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Falling concrete forces Crosstown lane closure

The commute from Brandon could be slowed, but officials expect repairs to be done Friday.

Published March 7, 2007


TAMPA - A chunk of concrete that fell from an aging downtown section of the Lee Roy Selmon Crosstown Expressway has forced officials to close a lane for repairs.

That could lead to traffic backups for morning commuters from the Brandon area. One of two westbound lanes will be shut down until Friday along the stretch of roadway that passes over Jefferson Street.

Highway officials aren't sure why the 18-inch-by-18-inch piece of concrete dropped from the shoulder of the Crosstown onto an empty lot below. However, they say drivers shouldn't worry about the road's safety.

"We're not concerned. This happens occasionally ... the concrete will crack," said Kris Carson, spokeswoman for the state Department of Transportation. "This section of the expressway was built in the early '80s. So it could be age, it could be weather. We don't know."

The incident was unrelated to previous problems on the toll road's reversible lanes between Brandon and Tampa, which opened in July. Part of that road collapsed as it was being built in 2004 when a support column sank. Workers had to strengthen 165 columns before the elevated lanes were deemed to be safe.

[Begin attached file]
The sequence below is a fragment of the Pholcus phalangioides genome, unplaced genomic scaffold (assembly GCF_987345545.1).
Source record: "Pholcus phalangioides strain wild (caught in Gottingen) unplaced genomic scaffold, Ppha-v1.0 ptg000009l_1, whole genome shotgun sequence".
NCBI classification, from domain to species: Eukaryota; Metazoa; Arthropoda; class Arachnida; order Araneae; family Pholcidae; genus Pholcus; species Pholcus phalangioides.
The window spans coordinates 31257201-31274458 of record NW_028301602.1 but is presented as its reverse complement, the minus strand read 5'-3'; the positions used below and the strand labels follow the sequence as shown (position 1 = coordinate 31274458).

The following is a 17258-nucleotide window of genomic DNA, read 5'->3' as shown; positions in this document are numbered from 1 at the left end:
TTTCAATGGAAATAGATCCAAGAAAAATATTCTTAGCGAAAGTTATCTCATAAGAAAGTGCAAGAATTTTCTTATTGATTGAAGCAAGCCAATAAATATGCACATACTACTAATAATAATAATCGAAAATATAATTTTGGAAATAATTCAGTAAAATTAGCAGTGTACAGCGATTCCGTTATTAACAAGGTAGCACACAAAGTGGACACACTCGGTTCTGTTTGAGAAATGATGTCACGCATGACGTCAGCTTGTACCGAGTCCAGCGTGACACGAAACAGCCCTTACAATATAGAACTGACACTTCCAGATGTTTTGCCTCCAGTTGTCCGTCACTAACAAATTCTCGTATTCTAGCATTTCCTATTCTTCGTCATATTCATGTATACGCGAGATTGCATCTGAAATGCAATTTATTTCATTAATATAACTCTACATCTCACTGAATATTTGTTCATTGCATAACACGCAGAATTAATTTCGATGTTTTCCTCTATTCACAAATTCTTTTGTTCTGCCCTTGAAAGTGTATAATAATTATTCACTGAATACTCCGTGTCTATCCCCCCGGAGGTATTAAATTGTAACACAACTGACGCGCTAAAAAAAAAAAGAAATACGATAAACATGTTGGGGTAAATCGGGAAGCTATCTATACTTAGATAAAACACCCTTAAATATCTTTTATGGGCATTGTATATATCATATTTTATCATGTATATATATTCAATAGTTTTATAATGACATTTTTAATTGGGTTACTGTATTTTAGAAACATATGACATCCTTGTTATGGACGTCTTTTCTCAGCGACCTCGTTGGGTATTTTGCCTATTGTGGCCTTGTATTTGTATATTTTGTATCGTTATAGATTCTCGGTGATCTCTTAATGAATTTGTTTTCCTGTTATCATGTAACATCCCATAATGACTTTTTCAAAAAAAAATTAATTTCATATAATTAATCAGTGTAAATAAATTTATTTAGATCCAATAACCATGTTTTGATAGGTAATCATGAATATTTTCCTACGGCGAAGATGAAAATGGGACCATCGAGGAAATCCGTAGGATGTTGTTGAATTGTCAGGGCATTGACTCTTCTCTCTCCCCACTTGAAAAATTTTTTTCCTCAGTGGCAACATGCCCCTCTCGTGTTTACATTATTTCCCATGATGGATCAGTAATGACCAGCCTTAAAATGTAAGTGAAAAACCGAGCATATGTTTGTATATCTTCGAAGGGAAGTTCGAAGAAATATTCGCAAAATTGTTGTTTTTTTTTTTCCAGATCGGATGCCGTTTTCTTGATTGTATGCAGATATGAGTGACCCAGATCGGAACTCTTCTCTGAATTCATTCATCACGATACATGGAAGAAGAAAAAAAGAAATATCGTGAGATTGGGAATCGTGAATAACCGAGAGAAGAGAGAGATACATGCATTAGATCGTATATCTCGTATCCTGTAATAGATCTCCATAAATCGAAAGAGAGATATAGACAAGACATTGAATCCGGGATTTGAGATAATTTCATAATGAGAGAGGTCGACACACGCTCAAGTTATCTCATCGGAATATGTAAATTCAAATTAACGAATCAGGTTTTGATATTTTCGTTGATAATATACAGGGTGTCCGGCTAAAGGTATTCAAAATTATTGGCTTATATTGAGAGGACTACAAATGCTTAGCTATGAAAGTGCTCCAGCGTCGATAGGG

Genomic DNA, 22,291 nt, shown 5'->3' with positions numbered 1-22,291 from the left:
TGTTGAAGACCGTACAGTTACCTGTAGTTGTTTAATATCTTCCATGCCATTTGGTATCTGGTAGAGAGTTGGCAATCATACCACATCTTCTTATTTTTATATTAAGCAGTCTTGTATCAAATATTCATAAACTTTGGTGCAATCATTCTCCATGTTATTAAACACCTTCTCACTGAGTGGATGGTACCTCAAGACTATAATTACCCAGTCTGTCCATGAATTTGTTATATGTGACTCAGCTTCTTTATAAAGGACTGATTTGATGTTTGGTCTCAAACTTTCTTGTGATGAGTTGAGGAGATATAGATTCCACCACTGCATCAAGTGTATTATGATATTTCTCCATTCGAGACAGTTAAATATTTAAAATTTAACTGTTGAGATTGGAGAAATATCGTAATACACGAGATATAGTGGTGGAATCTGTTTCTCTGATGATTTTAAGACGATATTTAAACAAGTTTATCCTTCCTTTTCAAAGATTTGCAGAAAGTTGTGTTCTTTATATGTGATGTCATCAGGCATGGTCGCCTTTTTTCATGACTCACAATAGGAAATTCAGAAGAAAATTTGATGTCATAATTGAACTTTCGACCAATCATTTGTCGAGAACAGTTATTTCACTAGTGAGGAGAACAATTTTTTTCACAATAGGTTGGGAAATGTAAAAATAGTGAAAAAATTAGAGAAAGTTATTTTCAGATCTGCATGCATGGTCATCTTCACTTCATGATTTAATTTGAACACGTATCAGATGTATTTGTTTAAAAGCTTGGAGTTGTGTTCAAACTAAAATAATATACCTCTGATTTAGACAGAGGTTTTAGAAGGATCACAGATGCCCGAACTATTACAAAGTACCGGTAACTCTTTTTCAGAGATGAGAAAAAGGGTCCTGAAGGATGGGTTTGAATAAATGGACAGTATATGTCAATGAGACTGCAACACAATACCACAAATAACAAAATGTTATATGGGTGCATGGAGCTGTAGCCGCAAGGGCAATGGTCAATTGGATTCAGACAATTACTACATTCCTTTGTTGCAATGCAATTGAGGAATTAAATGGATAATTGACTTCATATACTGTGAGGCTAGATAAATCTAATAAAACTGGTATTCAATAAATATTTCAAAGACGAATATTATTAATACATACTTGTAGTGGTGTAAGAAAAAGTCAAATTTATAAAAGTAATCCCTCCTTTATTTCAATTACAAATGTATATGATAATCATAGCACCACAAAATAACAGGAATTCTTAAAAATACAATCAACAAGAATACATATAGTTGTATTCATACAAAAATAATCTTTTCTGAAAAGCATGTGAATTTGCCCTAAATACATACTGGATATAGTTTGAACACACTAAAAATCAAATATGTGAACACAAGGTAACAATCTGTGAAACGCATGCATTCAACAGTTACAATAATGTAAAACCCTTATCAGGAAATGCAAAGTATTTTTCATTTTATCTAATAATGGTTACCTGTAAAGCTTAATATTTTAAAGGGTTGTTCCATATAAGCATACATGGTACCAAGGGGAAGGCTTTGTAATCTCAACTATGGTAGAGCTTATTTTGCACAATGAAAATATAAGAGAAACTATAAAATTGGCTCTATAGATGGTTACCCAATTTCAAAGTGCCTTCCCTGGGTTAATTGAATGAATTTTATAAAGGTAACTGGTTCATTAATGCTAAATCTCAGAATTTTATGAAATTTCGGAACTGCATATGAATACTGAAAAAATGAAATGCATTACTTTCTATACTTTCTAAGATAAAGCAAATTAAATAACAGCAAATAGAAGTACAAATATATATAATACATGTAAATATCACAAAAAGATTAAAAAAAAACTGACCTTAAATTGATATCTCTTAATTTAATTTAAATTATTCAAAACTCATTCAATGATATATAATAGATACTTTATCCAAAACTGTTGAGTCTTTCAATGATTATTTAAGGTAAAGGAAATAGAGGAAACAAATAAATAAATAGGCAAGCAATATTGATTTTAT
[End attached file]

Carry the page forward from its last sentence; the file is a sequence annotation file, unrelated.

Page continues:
On the expressway downtown, a Transportation Department worker noticed the missing chunk of concrete Monday while driving the road. The department monitors the Crosstown's bridges as part of a maintenance agreement with the Tampa-Hillsborough Expressway Authority.

"The bridges are inspected on a regular basis," said Ben Muns, the Expressway Authority's chief engineer. "There's no fear for anywhere else on the road at this point."

To repair the hole, workers have torn out two concrete panels of roadway, each 8 feet long. They'll pour replacement sections by Friday, the department said.

The Expressway's downtown bridges - between Florida Avenue and 14th Street, and between 22nd Street and Maydell Drive - were built in the 1980s with a construction technique no longer used in Florida, Muns said.

Workers would piece together a bottom layer of prefabricated concrete slabs, then add reinforcing steel and pour a top layer of concrete, he said. It has since been discovered that traffic vibrations can separate those layers, letting water seep in and leading to deterioration.

The Transportation Department is scheduled to replace the concrete on roughly a mile-long section downtown in 2009-2010, at an estimated cost of $72-million.

Muns, who drove the Crosstown on Tuesday, thinks the lane closure will go smoothly.

"People are paying attention to the signs about the lane closure," he said. "I thought traffic was moving quite well through the area."

Mike Brassfield can be reached at 813 226-3435 or


[Last modified March 7, 2007, 06:20:32]

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